From outside ourselves

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KingstonGor

Member
Traditional Chinese
Hi everyone,

I just come across two sentences in a book and i know they are grammatically write because they are checked and published. However, I would like to know the grammatical term or parts of speech of the “from outside ourselves” in the sentences.
My gratitude for your help in advance!

They are:
Everything we learn comes from outside ourselves.

And

Our affirmation comes from outside ourselves.

“From” is a preposition which should be followed immediately by a noun.

Outside is either an adverb or preposition.

How can they be connected together?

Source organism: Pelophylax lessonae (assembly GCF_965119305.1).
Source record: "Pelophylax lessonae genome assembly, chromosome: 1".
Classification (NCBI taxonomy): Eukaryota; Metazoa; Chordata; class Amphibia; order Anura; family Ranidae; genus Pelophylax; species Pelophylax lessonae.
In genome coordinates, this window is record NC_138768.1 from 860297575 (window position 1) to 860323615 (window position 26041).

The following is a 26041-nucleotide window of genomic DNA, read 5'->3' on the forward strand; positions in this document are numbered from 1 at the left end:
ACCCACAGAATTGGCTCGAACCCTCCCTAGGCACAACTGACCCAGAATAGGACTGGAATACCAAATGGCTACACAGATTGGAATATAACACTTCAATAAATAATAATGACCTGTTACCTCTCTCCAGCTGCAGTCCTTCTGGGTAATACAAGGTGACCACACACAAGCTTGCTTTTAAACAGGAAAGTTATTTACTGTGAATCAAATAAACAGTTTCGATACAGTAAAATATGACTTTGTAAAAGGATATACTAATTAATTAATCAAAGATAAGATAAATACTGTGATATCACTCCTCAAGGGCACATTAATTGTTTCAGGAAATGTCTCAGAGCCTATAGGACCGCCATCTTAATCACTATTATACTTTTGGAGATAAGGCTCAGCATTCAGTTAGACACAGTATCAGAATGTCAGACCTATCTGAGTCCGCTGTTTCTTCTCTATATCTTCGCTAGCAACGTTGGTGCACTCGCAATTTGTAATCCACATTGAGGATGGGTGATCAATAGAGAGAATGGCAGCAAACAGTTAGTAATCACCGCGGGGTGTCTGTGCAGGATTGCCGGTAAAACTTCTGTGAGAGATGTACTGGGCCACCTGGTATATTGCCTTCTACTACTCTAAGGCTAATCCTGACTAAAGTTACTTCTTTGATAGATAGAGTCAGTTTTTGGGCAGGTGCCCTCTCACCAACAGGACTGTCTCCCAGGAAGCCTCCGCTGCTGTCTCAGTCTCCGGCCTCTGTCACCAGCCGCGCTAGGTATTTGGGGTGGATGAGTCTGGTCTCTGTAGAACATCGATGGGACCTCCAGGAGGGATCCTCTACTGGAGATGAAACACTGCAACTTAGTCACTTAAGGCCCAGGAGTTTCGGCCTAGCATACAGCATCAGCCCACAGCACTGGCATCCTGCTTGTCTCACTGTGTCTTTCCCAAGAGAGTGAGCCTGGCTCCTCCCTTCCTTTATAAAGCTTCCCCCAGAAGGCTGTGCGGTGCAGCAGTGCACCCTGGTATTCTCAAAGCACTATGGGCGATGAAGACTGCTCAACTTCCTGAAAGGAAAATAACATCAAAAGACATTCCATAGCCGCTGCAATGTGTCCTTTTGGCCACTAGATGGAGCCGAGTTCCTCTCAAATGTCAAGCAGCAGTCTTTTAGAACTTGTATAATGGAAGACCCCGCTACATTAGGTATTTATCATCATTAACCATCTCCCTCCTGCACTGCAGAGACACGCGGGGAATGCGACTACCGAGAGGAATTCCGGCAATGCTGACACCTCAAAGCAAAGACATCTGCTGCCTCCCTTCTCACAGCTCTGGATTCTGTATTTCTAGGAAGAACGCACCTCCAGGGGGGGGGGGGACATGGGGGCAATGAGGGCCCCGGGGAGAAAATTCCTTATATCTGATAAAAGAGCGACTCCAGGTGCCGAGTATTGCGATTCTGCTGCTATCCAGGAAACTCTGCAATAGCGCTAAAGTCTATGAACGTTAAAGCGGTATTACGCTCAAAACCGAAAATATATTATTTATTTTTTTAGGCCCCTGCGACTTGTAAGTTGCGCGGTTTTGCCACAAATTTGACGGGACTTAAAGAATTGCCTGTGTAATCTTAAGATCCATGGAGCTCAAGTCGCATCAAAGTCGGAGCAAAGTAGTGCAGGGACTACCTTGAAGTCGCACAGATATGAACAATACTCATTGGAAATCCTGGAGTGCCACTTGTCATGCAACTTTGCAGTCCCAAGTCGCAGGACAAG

Please.
 
  • The Newt

    Senior Member
    English - US
    "Outside ourselves" is functioning as a noun phrase, indicating the place the affirmation comes from. Compare to:

    I pulled it out from under the rug.
     

    entangledbank

    Senior Member
    English - South-East England
    Two prepositions can come together. This is especially common when the first is 'from'. One preposition names a place - 'outside ourselves', 'under the bed', 'between the trees' - and 'from' shows that motion from that place is meant, not static location at it. The mouse ran from under the bed.
     
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